Big dams benefits and problem in environmental engineering
Dams are built across the river in order to store water for drinking, agricultural, industrial purpose. Now days they are mainly used for the hydropower production.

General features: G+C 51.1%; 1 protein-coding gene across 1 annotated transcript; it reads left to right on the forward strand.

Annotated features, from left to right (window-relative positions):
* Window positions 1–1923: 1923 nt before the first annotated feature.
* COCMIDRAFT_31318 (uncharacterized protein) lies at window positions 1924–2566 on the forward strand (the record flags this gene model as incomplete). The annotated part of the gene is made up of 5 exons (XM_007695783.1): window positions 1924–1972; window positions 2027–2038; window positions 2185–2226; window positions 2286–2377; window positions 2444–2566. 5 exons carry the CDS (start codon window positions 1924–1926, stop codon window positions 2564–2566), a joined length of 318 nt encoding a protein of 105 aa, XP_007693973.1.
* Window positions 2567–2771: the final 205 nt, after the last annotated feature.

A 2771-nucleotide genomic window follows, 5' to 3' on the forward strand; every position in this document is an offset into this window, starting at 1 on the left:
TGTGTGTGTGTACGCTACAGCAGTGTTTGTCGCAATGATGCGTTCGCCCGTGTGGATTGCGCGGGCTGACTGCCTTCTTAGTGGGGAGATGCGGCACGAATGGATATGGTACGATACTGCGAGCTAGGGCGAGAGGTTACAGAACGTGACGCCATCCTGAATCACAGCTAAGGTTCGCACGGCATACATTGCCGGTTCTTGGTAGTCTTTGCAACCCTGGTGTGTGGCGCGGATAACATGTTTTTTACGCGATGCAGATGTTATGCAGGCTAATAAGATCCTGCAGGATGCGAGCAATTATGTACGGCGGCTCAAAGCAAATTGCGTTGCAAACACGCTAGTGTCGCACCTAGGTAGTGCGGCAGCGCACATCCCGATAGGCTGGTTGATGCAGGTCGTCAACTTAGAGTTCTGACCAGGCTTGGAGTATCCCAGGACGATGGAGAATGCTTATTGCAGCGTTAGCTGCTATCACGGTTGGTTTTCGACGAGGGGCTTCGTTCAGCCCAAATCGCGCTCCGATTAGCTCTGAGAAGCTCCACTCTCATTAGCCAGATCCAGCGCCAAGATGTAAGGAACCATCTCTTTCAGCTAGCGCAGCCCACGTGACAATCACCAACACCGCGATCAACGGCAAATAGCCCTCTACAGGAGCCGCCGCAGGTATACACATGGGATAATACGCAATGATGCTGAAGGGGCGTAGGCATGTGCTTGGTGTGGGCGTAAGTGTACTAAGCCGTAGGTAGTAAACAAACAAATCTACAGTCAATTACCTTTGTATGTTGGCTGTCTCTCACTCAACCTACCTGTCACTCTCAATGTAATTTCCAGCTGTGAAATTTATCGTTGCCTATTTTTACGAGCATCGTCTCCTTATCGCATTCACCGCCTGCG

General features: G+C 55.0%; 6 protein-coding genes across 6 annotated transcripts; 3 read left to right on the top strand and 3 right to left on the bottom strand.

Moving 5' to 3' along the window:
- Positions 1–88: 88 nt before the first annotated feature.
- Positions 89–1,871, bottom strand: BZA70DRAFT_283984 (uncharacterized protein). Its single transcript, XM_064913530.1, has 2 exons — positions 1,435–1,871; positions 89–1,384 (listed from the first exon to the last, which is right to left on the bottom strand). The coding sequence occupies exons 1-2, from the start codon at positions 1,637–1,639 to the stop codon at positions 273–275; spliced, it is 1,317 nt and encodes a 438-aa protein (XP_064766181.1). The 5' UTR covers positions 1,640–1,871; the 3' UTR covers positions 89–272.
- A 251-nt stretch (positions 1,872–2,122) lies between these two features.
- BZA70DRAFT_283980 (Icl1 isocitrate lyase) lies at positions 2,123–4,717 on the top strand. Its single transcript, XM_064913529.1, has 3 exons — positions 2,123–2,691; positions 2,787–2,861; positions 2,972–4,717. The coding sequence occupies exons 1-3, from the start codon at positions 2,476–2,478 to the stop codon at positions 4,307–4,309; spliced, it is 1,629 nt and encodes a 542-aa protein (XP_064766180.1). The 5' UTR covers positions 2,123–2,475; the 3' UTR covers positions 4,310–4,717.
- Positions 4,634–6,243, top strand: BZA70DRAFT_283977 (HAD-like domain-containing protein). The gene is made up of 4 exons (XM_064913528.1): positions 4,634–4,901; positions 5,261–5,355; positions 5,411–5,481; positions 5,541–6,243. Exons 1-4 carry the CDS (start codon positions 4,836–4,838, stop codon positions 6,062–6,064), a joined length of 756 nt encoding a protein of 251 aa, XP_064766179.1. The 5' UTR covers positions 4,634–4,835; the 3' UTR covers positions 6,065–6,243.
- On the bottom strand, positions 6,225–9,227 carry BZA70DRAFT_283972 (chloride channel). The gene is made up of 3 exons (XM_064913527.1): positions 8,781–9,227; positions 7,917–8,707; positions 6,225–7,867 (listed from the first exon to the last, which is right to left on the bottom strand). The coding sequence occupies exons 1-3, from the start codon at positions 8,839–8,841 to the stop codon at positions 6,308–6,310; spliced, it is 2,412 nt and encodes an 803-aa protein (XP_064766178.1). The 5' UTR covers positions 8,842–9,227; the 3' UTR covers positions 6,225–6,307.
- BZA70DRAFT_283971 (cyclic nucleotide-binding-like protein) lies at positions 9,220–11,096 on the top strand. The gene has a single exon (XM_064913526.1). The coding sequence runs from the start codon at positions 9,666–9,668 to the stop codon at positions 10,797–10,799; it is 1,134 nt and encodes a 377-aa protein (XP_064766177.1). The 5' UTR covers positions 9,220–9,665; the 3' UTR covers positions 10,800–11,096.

Big dams are plain bad. They flood people out of their homes and off their lands; wipe out endangered habitats and species; spread water-borne diseases; deprive flood plains of the water and sediments of life-giving floods (while increasing the damage floods cause to people); ruin beautiful landscapes and submerge places of great cultural or spiritual importance. And that’s just a partial charge sheet. Big dams even cause earthquakes (because of the weight of water in reservoirs), release greenhouse gases (because of the rotting of flooded vegetation), destroy marine fisheries (because they disrupt river-borne flows of freshwater and nutrients into oceans) and lead to coastal erosion (because the sediments that eventually fill reservoirs would previously have flowed out through estuaries and then been washed back by waves to protect the shoreline). Occasionally, they collapse and drown people. In the world’s worst dam disaster – a mega-catastrophe that struck central China in 1975 when two large dams burst – as many as 230,000 people died.